(Pictured another activity organized for young archaeologists.)
The primary school took the children aged around seven years to a Kirkhaugh burial mound for an exciting adventure, which came true when they saw a glint of gold in the soil alongside three flint arrowheads and a jet button. When an adult told them the ornament was gold they danced for joy.
Once analyzed by specialists, the head tress should be reunited with the one found in 1935 which is housed at the Great North Museum in Newcastle.
And now, let's slip forward into the future. Here's an excerpt from the final dystopian novel in the Higher Ground series, Long Doom Calling. One click takes you to Amazon to view the books, co-written with my wonderful friend, Edith Parzefall. In all the stories, the young travelers come across strange buried objects.
Trevly suppressed a chuckle. “Maybe we've reached the end of our journey. This settlement sure looks doomed.”
“And for quite a long time.” Aron laughed, but didn't sound amused. “We'll find out, I guess.”
“Yeah,” Sasha said. “Doesn't make sense to travel around when this could be Long Doom.” She flashed a smile at Trevly. “Maybe I'll finally get my treasure.”
Cerridwen's hands rested on his stomach. When she leaned against him, blood sang through his veins and he knew more than ever they belonged together. No matter what. If he could never be with her the way man and woman should, he'd stay by her side anyway. Pain rippled through him. Even if she took another man as her husk band. He could hardly expect her to die a virgin, never to taste the bliss of life making.
“What is this place?” Cerridwen leaned into him and straightened, straining to see over his shoulder. With her firm breasts pressed against his back, Trevly struggled through her lure to concentrate on the scene ahead. “Hold on.” He swung his leg over the horse's head and slid to the ground.
He squatted to touch the cracked grey surface interspersed with growth. “Dead but warm. Hard and rough. You remain on your horses and I'll check the place out.”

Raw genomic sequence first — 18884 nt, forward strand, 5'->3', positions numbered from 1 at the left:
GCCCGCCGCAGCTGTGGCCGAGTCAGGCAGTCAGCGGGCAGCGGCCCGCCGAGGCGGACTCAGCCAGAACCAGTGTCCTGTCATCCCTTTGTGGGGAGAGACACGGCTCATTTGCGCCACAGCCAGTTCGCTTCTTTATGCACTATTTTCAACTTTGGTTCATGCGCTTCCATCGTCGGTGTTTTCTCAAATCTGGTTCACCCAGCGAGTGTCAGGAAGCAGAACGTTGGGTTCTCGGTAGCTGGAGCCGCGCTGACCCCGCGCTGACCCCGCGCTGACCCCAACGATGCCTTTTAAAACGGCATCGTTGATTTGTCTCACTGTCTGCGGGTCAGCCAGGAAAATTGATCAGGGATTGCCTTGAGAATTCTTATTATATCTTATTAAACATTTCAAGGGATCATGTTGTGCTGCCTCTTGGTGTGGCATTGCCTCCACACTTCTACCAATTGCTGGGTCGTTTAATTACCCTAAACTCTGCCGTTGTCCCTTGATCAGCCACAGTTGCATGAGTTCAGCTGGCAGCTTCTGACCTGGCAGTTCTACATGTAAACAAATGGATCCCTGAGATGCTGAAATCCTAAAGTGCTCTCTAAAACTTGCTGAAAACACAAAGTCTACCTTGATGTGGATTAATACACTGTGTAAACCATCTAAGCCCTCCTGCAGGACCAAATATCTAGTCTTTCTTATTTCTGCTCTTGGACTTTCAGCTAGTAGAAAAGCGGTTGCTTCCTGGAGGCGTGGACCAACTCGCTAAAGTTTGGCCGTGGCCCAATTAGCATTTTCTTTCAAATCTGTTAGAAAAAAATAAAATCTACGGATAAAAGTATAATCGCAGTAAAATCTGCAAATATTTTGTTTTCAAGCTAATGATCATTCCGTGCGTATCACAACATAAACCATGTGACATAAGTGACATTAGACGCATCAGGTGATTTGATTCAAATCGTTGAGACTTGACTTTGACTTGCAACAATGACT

“With your hearing,” Hugo called, “you'll pick up any threat.”
Unsure, Trevly strode on. Long buildings with sharp jutting corners stood to both sides of the wide path. He stopped close to a hip-high barrel and bounced his toe off the vessel. With frantic squeaks, several rats scurried out. Why hadn't he detected them? Inside, a cat's rotting carcass reeked with the smell of death. Strange.
His silent friends followed on horseback.
He strode to a brownish-red metal construction on iron wheels with its roof reaching up to his chest. Leaning down, he peered inside, avoiding the shards of glass that poked from the edges of the window frame. Two seat-like contraptions made of metal wiring faced the front opening, and a long bench stretched across the back. On the opposite side, soil had blown in and now grass and flowers grew in the protected space. Trevly glanced back.
“It's a car," Cerridwen called, "I've seen them move in my dreams.”
She must have seen such things in her visions for a purpose. Trevly gazed up at her face, bright with excitement. He said, “We must be near our destination. I hope your dreams will guide us.”
There's something fascinating about unearthing something from the past. I once dug up a blue cut stone in the back garden. Thinking it might be a sapphire, it turned out to be cut glass. I pondered for a moment and then decided it had come from a ring worn by a child who used to live in the property. I didn't bother recording such an unimportant object although I kept it in my jewel box for a few years. I wonder if it's still there?
The Earth preserves treasures from the past. What have you found?